Many of the players in this week’s AIG Women’s Open are getting their first taste of the Angus course in the heat of the battle. Former world No 1 Lydia Ko is among them and she’s already formed her opinion about the finish.
“Seventeen is a beast. Eighteen is also a beast,” declared the two-time major winner, expressing a view, of course, shared by most people, even though Paul Lawrie birdied both of them in the play-off in his 1999 Open win.
In a test that can be 6,850 yards but is unlikely to play over 6,800 yards in any one round, the 17th measures 421 yards for the season’s final major while the 18th is 430 yards on the card.
Unlike the event’s last visit here in 2011, the 17th will play as a par 4 as opposed to a par 5, but that doesn’t change anything, really, as far as it presents something of a puzzle for players on the tee.
“There’s two creeks, and then it’s a long hole itself,” added Ko of that hole. “Unless it's pumping downwind, I would always be going in that middle section.” As was the case in a practice round on Monday.
“I hit a hybrid off the tee and hit a 5-wood for the second shot,” she said. “It's pretty rare that you would hit a longer club for your second shot into a par 4 compared to the club off the tee.
“The good thing about links, and especially on 17, is that you can roll it up. So, even if you have a longer club in, it's not like you have to fly something and get it to land softly.“I think the majority of the field will play it that way. It's not like it's just playing long for a certain type of player. It's definitely a unique hole.”
As for the 18th, it’s impossible not to stare down the barrel of the approach without thinking about Jean van de Velde coming to grief in such spectacular fashion on the 72nd hole in that 1999 Open.
“If you hit a really good drive down there, I think you're able to go for birdies,” said Ko of the closing hole. “Hopefully I'll be able to hit four really good drives down the 18th and give myself a good chance each time.”
Now 24, Ko made her debut in this event in 2012, finishing as the low amateur in a tough weather week at Royal Liverpool. Having just missed out on that 2011 staging, this assignment has been circled in red since a return to Carnoustie was announced by the R&A.
“I really wanted to play this golf course and, being here this year, I'm super excited,” she said. “This might be the trickiest British Open I've played yet. I've heard a lot about this place. I watched it when the guys played a few years ago.
“I think you have to be strategic around here. Somebody told me, ‘hey, like make sure to keep out of the bunkers’. I think that's the case at pretty much every links golf we play. But there are some holes where it is a bit more of a factor than some of the other golf courses."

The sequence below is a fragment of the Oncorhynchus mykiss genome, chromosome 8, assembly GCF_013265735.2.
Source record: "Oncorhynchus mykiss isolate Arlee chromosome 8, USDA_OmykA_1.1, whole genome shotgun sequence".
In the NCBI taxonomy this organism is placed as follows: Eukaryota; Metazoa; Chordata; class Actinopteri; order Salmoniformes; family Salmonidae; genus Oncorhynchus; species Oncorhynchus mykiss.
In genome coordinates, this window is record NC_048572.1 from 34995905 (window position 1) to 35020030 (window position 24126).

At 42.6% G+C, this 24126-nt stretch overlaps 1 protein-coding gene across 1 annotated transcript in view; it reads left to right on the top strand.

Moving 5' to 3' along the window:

The world No 6 is in fine fettle, having claimed the bronze medal in the Olympics in Japan a week past Saturday before closing with a course-record 63 at Dumbarnie Links to finish joint-second in the Trust Golf Women’s Scottish Open on Sunday.
“One of my I guess strategies at the Olympics was to play a little bit more aggressively, especially because there are only three medallists, and I think that was kind of the mindset and then I continued that for when I played last week,” said Ko, who was nine-under for the par-5s on the Clive Clark-designed Fife course.“Dumbarnie was great and a really good lead-up for this week but it's also a very different type of golf course to here. The whole length is a little bit longer.
“I think I'm just trying to stay in that kind of strategy of playing aggressively but, at the same time, if I am out of position, making sure that I'm not making careless mistakes. I'm a little longer I think in general off the tee than I was I think a couple years ago. So that obviously makes it a little bit different to play.
“On a links, it's a little bit different because sometimes you're hitting different shots that you may not at some other golf courses.”
Though not nearly as strong as it was on a couple of days at Dumbarnie Links, the wind will have enough puff in it on the tournament days to add to the challenge on one of the best courses in the world.
“It was calm and sunny day on Monday, so it was probably the best we're going to be able to play the golf course. Today it seems a little breezier than it was yesterday,” said Ko.“Day-in and day-out is different. Wind direction I think, especially, can make the whole golf course feel like a totally different golf course to when you play it with a different direction of wind.
“For me, it's just being focussed on how I need to go about these holes and how I can take advantage of some of the shorter ones and some of the tougher ones, just making sure that I'm playing smart, and par or sometimes bogey is not the end of the world.
“I'm playing with freedom and hopefully the last couple weeks translates into this week.”